The area is a microbat hotspot with 15 confirmed species and another three species possibly present. One of the caves is used as an overwintering habitat for Miniopterus schriebersii oceanensis (Eastern Bentwing Bat) and another is used as a maternity cave for Rhinolophus megaphyllus (Common Horseshoe Bat).
Condition of the caves
In common with most other karst of the Central West, the Cliefden karst has been cleared of native vegetation for grazing and cropping and suffered associated changes to groundwater. Grazing pressure and other human activity over 175 years have had profound impacts on the endemic flora of the region, especially the karst specific species and communities at Cliefden, which remain poorly conserved.
The NSW National Parks and Wildlife Service states that "...lesser known karst environments can also contain extensive and well-developed karst features, like those at Cliefden and Walli. In some cases these features are of regional and state significance, highlighting the importance of all karst environments, whether publicly or privately managed." The report also states that "Thermal springs ... are rare in NSW and, besides Wee Jasper, occur only at Cliefden and Yarrangobilly caves. The report also describes Cliefden Caves as an important karst site.
With more than one hundred recorded caves, Cliefden Caves is one of the most cavernous limestone areas in New South Wales. The caves at Cliefden have a network pattern guided by geological structure. While they are located close to the Belubula River, there is no evidence that streams or the river have ever flowed through the caves. The caves show evidence of solution by rising groundwater possibly related to the adjacent thermal spring. One of the most significant caves at Cliefden is Taplow Maze Cave with a network of passages over 3 km long (survey in progress by the Sydney University Speleological Society). Compared with other scientifically studied caves in central-western NSW (Walli, Borenore, Stuart Town & Wellington), Cliefden Caves contain an abundance and great diversity of speleothems (stalagmites & stalactite etc.) most in very good condition, including significant deposits of helictites, rare blue stalactites known from only one other locality in NSW, and very rare polyhedral, monocrystalline stalactites and columns (Osborne, 1978).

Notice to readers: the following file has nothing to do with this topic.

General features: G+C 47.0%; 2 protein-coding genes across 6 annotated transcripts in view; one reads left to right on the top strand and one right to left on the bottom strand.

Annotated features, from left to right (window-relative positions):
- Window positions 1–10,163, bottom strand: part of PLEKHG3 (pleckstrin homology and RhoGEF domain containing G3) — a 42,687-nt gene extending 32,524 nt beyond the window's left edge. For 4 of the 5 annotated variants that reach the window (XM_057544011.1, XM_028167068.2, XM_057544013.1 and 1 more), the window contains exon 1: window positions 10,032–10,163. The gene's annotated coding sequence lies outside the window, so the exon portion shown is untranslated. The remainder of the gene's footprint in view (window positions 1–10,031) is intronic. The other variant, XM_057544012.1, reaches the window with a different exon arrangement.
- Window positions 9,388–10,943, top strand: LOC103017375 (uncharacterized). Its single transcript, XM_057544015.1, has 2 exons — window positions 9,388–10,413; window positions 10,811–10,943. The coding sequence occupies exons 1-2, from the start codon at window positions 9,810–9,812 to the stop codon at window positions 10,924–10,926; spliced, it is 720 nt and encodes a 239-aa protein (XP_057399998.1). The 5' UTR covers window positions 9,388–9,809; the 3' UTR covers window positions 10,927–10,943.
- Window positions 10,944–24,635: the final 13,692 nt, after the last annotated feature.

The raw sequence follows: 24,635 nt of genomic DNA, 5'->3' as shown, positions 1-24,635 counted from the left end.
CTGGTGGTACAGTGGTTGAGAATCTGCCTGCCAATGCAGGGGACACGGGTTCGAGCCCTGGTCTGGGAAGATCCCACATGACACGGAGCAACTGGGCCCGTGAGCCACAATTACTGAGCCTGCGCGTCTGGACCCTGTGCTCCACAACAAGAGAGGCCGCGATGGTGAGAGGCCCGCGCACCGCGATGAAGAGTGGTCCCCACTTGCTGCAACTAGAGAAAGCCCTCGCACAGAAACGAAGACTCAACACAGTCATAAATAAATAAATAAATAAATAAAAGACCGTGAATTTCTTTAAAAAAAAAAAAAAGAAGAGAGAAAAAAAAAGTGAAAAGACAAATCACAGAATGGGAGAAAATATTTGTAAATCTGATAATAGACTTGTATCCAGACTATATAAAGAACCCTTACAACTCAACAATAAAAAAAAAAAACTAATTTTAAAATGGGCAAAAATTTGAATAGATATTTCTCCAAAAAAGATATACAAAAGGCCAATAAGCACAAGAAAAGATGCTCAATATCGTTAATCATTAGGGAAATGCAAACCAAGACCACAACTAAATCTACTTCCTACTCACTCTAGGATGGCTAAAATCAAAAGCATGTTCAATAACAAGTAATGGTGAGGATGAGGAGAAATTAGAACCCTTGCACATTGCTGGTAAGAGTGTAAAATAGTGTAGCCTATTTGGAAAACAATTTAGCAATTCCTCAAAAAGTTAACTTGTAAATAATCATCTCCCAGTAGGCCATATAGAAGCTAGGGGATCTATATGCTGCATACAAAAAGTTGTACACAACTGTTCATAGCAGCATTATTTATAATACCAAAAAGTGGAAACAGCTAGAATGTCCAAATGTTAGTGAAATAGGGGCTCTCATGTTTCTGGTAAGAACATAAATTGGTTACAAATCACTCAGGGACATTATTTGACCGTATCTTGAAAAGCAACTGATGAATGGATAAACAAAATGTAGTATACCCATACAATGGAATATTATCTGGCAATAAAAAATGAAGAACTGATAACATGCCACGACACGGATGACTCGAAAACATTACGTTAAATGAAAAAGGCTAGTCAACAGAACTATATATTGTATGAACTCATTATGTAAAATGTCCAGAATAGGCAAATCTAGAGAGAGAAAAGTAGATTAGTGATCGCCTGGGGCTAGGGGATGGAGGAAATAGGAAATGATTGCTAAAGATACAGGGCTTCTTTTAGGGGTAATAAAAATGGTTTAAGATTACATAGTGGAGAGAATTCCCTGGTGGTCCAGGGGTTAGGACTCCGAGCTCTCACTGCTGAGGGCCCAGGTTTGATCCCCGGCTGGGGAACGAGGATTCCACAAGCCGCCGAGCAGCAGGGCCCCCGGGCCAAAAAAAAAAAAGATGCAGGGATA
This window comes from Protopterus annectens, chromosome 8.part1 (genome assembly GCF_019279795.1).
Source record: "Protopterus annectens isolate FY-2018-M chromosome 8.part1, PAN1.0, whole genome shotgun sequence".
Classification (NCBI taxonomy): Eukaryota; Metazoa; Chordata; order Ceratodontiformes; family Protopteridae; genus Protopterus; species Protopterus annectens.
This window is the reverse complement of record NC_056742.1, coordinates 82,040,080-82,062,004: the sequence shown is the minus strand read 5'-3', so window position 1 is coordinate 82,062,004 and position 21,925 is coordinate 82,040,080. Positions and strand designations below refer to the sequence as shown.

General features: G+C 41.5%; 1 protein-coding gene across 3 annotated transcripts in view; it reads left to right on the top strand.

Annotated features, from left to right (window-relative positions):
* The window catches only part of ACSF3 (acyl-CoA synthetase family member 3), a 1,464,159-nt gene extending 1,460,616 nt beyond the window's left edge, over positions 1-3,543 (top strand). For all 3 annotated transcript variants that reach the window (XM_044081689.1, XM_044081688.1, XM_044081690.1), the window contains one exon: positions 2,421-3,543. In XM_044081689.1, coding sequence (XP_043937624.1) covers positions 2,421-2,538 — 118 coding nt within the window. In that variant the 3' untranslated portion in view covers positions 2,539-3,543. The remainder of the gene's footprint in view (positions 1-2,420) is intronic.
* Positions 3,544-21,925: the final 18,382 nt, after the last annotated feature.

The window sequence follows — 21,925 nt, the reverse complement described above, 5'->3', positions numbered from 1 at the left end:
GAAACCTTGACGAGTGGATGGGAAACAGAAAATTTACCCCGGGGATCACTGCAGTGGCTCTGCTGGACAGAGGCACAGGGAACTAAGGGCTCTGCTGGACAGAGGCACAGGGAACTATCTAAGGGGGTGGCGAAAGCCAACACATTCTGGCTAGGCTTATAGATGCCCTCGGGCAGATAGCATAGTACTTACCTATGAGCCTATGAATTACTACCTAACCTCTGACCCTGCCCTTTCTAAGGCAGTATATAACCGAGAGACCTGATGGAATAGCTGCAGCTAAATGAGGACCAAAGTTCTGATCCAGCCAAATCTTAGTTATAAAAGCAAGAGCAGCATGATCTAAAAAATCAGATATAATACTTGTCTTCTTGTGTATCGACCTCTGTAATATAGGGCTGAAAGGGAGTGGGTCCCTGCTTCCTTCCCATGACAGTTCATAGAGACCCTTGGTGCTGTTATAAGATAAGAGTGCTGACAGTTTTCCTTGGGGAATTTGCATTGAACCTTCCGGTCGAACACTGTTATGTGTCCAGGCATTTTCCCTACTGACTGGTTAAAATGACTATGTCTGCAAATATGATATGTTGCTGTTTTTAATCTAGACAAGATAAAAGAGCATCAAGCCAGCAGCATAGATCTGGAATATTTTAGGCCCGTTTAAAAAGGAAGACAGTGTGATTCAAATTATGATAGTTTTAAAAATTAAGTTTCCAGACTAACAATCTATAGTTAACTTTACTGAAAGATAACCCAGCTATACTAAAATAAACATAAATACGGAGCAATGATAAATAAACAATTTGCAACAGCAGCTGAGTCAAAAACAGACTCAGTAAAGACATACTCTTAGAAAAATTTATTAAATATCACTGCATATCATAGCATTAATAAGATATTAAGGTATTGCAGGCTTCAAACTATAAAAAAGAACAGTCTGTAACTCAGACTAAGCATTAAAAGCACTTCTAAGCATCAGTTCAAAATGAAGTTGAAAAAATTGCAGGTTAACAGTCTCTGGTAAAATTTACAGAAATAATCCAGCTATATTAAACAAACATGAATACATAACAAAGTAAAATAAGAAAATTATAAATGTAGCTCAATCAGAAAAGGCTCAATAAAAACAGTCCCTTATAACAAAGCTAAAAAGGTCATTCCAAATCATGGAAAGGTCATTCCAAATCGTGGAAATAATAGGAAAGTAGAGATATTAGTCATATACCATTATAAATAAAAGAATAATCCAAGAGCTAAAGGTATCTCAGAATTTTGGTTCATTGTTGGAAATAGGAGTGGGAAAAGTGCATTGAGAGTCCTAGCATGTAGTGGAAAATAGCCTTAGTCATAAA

Some of the sediments at Cliefden Caves, particularly the laminated muds are quite unlike those other NSW caves. They contain unusual minerals and an important record of past environments. Deposits of fossil bones occur in several caves, but have been little studied. Molnar et al. identified a Ghost Bat tooth from Cliefden making Cliefden Caves one of the most southerly locations for this genus, now restricted to warmer parts of Australia with a minimum January temperature above 20 degrees.
Unlike the fossil sites, there has been little recent scientific research on Cliefden Caves, mainly due to a shortage funding and of cave science specialists. The caves have great research potential, particularly in relation to the determination of past climates and hydrological conditions.
The construction of a dam at the Needles Gap site on the Belubula River will completely flood most of the caves, destroying their heritage value and preventing future study. Other dam sites called Cranky Rock and Cranky Rock Alternate also affect the Cliefden area.
Davys Creek Tufa Dams
Active tufa dams in creeks are uncommon in NSW and have received little study. The tufa dams in Davys Creek are the most studied in the State. Drysdale et al. showed that deposition at the tufa dams was dependent on weather conditions, making tufa dams a likely source of information about past climatic conditions. Carthew and Drysdale demonstrated that it was possible to use information from the tufa deposits to construct a history of stream development in Davys Creek. Both these papers illustrate the scientific potential of the geoheritage features at Cliefden Caves.